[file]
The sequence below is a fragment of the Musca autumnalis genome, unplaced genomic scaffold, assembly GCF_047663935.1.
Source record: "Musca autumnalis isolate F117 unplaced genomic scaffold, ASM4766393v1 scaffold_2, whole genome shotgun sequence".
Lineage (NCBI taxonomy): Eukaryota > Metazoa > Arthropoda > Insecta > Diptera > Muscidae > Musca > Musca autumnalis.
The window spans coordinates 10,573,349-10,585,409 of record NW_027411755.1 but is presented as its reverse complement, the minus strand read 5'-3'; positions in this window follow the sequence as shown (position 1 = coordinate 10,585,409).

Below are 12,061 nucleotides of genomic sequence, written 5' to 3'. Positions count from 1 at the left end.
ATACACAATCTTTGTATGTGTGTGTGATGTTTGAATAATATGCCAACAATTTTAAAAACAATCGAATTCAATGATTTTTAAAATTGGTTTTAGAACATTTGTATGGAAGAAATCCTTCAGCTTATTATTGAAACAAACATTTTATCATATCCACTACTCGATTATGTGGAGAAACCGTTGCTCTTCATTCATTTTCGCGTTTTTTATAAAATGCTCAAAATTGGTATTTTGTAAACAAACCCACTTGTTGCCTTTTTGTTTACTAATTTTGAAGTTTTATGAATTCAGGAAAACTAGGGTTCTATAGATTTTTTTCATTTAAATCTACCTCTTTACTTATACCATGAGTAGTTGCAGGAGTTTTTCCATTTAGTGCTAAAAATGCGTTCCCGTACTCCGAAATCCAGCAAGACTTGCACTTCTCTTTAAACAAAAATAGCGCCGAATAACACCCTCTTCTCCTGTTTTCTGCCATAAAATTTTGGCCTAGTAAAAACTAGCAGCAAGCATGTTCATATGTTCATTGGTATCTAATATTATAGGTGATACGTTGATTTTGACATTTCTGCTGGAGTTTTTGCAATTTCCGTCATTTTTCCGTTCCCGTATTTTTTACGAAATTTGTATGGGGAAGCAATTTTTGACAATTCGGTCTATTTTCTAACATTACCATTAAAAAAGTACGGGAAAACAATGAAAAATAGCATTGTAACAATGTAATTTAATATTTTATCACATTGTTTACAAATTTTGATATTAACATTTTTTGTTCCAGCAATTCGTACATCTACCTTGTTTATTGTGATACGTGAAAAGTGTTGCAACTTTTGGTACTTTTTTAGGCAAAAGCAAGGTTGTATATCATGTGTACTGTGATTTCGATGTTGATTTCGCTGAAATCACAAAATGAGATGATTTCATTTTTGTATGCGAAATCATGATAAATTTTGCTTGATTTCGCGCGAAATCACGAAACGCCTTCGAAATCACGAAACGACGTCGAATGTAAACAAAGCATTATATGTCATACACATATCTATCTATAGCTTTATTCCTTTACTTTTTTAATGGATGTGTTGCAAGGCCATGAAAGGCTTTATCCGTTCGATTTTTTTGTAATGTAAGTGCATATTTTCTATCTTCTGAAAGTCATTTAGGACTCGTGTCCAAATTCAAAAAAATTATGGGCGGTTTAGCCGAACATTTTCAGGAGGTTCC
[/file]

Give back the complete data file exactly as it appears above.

The sequence below is a fragment of the Musca autumnalis genome, unplaced genomic scaffold, assembly GCF_047663935.1.
Source record: "Musca autumnalis isolate F117 unplaced genomic scaffold, ASM4766393v1 scaffold_2, whole genome shotgun sequence".
Lineage (NCBI taxonomy): Eukaryota > Metazoa > Arthropoda > Insecta > Diptera > Muscidae > Musca > Musca autumnalis.
The window spans coordinates 10,573,349-10,585,409 of record NW_027411755.1 but is presented as its reverse complement, the minus strand read 5'-3'; positions in this window follow the sequence as shown (position 1 = coordinate 10,585,409).

Below are 12,061 nucleotides of genomic sequence, written 5' to 3'. Positions count from 1 at the left end.
ATACACAATCTTTGTATGTGTGTGTGATGTTTGAATAATATGCCAACAATTTTAAAAACAATCGAATTCAATGATTTTTAAAATTGGTTTTAGAACATTTGTATGGAAGAAATCCTTCAGCTTATTATTGAAACAAACATTTTATCATATCCACTACTCGATTATGTGGAGAAACCGTTGCTCTTCATTCATTTTCGCGTTTTTTATAAAATGCTCAAAATTGGTATTTTGTAAACAAACCCACTTGTTGCCTTTTTGTTTACTAATTTTGAAGTTTTATGAATTCAGGAAAACTAGGGTTCTATAGATTTTTTTCATTTAAATCTACCTCTTTACTTATACCATGAGTAGTTGCAGGAGTTTTTCCATTTAGTGCTAAAAATGCGTTCCCGTACTCCGAAATCCAGCAAGACTTGCACTTCTCTTTAAACAAAAATAGCGCCGAATAACACCCTCTTCTCCTGTTTTCTGCCATAAAATTTTGGCCTAGTAAAAACTAGCAGCAAGCATGTTCATATGTTCATTGGTATCTAATATTATAGGTGATACGTTGATTTTGACATTTCTGCTGGAGTTTTTGCAATTTCCGTCATTTTTCCGTTCCCGTATTTTTTACGAAATTTGTATGGGGAAGCAATTTTTGACAATTCGGTCTATTTTCTAACATTACCATTAAAAAAGTACGGGAAAACAATGAAAAATAGCATTGTAACAATGTAATTTAATATTTTATCACATTGTTTACAAATTTTGATATTAACATTTTTTGTTCCAGCAATTCGTACATCTACCTTGTTTATTGTGATACGTGAAAAGTGTTGCAACTTTTGGTACTTTTTTAGGCAAAAGCAAGGTTGTATATCATGTGTACTGTGATTTCGATGTTGATTTCGCTGAAATCACAAAATGAGATGATTTCATTTTTGTATGCGAAATCATGATAAATTTTGCTTGATTTCGCGCGAAATCACGAAACGCCTTCGAAATCACGAAACGACGTCGAATGTAAACAAAGCATTATATGTCATACACATATCTATCTATAGCTTTATTCCTTTACTTTTTTAATGGATGTGTTGCAAGGCCATGAAAGGCTTTATCCGTTCGATTTTTTTGTAATGTAAGTGCATATTTTCTATCTTCTGAAAGTCATTTAGGACTCGTGTCCAAATTCAAAAAAATTATGGGCGGTTTAGCCGAACATTTTCAGGAGGTTCC